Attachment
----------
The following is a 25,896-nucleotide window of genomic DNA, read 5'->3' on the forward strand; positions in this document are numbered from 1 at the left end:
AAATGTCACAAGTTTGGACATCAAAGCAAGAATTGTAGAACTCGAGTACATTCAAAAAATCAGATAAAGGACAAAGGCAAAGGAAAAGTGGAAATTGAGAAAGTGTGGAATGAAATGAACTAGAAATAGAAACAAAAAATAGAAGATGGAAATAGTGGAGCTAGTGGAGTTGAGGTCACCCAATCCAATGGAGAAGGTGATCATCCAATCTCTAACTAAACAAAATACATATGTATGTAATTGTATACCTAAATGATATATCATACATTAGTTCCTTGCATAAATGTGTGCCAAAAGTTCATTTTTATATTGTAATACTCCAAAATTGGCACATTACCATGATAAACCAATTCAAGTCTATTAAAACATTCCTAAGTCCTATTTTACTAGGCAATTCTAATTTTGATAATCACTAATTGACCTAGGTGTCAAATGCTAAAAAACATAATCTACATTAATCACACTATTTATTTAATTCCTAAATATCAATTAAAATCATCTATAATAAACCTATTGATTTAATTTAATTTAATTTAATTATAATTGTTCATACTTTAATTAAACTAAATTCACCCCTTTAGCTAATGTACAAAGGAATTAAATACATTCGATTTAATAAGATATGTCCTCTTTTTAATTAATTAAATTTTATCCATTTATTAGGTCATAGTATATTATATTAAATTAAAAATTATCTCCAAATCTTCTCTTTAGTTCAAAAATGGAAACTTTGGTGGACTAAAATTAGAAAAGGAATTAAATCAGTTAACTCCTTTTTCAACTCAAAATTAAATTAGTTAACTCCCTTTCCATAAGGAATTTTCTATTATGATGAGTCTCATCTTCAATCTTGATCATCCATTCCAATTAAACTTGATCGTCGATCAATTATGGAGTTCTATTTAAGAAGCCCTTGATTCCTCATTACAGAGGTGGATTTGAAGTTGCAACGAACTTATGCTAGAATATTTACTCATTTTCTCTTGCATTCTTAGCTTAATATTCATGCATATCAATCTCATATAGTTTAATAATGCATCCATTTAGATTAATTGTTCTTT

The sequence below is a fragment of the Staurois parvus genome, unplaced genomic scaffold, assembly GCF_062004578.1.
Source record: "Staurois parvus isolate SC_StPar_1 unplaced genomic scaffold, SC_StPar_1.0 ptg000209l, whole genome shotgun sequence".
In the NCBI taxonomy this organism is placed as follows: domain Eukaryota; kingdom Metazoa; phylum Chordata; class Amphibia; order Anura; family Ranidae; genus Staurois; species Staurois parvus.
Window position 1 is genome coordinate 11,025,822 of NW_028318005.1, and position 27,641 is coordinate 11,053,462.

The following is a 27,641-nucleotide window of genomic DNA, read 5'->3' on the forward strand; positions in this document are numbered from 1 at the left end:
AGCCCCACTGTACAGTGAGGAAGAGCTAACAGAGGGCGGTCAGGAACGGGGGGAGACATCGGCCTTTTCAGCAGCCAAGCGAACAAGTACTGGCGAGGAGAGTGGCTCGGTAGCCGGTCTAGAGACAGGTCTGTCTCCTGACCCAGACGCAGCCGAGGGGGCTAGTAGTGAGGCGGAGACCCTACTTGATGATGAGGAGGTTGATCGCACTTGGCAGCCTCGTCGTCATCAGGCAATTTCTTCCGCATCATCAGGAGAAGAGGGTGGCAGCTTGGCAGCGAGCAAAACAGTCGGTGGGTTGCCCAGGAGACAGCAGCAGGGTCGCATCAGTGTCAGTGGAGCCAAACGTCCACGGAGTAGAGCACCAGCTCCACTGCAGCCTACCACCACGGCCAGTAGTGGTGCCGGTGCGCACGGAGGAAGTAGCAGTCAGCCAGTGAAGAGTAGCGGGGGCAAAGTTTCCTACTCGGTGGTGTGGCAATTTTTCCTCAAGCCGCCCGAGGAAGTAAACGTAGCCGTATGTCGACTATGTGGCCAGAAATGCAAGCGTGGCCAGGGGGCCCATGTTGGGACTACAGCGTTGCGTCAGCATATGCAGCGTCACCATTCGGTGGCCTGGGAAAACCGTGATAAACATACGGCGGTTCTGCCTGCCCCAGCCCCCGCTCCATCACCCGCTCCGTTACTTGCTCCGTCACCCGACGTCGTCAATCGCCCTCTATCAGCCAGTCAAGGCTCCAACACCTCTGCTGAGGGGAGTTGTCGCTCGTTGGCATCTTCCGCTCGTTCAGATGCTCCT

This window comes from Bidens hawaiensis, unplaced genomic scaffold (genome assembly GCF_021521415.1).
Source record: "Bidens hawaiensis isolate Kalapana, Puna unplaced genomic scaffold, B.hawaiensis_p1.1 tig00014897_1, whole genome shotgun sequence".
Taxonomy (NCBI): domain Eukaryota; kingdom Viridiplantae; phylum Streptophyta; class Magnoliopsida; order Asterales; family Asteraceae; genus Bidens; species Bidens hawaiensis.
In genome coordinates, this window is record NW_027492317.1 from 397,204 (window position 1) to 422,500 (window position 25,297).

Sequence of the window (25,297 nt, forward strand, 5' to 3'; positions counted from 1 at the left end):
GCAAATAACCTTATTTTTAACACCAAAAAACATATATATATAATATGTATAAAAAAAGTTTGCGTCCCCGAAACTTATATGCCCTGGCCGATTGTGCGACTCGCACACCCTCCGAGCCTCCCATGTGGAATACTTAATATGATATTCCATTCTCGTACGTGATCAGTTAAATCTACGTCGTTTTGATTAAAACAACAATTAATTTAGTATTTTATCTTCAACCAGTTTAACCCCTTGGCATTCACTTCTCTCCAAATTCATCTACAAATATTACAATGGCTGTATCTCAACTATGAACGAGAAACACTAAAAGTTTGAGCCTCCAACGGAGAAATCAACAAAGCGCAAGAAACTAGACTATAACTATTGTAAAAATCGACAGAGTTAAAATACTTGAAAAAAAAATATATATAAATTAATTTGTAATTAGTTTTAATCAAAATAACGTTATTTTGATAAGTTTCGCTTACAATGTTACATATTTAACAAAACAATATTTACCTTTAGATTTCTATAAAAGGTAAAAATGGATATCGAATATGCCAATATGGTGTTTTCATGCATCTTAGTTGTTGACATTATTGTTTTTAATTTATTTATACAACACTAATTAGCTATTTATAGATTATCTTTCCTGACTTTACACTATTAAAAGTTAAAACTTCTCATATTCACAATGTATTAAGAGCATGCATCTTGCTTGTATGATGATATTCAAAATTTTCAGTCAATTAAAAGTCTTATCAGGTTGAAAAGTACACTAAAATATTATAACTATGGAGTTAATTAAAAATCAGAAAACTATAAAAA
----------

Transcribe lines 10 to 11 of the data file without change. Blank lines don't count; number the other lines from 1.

Source record: "Bidens hawaiensis isolate Kalapana, Puna unplaced genomic scaffold, B.hawaiensis_p1.1 tig00014897_1, whole genome shotgun sequence".
Taxonomy (NCBI): domain Eukaryota; kingdom Viridiplantae; phylum Streptophyta; class Magnoliopsida; order Asterales; family Asteraceae; genus Bidens; species Bidens hawaiensis.